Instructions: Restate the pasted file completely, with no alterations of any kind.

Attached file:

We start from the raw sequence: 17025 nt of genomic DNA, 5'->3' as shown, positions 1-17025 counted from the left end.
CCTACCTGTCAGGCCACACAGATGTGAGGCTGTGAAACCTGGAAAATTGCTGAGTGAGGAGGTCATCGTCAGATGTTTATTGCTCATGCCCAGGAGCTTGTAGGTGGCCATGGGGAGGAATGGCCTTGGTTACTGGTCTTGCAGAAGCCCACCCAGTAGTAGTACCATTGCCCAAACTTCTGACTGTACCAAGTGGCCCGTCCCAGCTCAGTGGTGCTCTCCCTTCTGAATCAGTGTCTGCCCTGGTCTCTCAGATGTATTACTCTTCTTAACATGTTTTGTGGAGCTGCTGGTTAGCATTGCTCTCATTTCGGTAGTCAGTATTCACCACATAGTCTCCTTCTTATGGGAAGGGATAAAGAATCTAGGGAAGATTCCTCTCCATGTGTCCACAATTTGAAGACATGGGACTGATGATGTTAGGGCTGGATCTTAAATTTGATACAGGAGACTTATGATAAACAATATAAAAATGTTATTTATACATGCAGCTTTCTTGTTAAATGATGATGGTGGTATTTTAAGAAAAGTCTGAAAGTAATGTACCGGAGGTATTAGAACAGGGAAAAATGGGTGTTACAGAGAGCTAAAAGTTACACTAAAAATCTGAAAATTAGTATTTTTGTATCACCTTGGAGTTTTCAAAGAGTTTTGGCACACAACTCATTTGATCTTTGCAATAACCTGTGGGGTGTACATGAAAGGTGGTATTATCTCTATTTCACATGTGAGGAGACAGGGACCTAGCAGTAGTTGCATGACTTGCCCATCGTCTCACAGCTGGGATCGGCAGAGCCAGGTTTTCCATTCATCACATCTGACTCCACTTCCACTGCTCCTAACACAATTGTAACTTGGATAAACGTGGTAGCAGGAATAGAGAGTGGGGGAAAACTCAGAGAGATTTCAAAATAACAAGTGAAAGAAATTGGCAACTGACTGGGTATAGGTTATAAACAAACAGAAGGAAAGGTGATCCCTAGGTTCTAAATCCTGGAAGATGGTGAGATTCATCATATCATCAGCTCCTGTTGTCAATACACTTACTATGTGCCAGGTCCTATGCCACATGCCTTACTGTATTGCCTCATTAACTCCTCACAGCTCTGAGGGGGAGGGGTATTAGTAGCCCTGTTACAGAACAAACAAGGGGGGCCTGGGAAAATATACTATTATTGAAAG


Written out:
We start from the raw sequence: 17025 nt of genomic DNA, 5'->3' as shown, positions 1-17025 counted from the left end.
CCTACCTGTCAGGCCACACAGATGTGAGGCTGTGAAACCTGGAAAATTGCTGAGTGAGGAGGTCATCGTCAGATGTTTATTGCTCATGCCCAGGAGCTTGTAGGTGGCCATGGGGAGGAATGGCCTTGGTTACTGGTCTTGCAGAAGCCCACCCAGTAGTAGTACCATTGCCCAAACTTCTGACTGTACCAAGTGGCCCGTCCCAGCTCAGTGGTGCTCTCCCTTCTGAATCAGTGTCTGCCCTGGTCTCTCAGATGTATTACTCTTCTTAACATGTTTTGTGGAGCTGCTGGTTAGCATTGCTCTCATTTCGGTAGTCAGTATTCACCACATAGTCTCCTTCTTATGGGAAGGGATAAAGAATCTAGGGAAGATTCCTCTCCATGTGTCCACAATTTGAAGACATGGGACTGATGATGTTAGGGCTGGATCTTAAATTTGATACAGGAGACTTATGATAAACAATATAAAAATGTTATTTATACATGCAGCTTTCTTGTTAAATGATGATGGTGGTATTTTAAGAAAAGTCTGAAAGTAATGTACCGGAGGTATTAGAACAGGGAAAAATGGGTGTTACAGAGAGCTAAAAGTTACACTAAAAATCTGAAAATTAGTATTTTTGTATCACCTTGGAGTTTTCAAAGAGTTTTGGCACACAACTCATTTGATCTTTGCAATAACCTGTGGGGTGTACATGAAAGGTGGTATTATCTCTATTTCACATGTGAGGAGACAGGGACCTAGCAGTAGTTGCATGACTTGCCCATCGTCTCACAGCTGGGATCGGCAGAGCCAGGTTTTCCATTCATCACATCTGACTCCACTTCCACTGCTCCTAACACAATTGTAACTTGGATAAACGTGGTAGCAGGAATAGAGAGTGGGGGAAAACTCAGAGAGATTTCAAAATAACAAGTGAAAGAAATTGGCAACTGACTGGGTATAGGTTATAAACAAACAGAAGGAAAGGTGATCCCTAGGTTCTAAATCCTGGAAGATGGTGAGATTCATCATATCATCAGCTCCTGTTGTCAATACACTTACTATGTGCCAGGTCCTATGCCACATGCCTTACTGTATTGCCTCATTAACTCCTCACAGCTCTGAGGGGGAGGGGTATTAGTAGCCCTGTTACAGAACAAACAAGGGGGGCCTGGGAAAATATACTATTATTGAAAG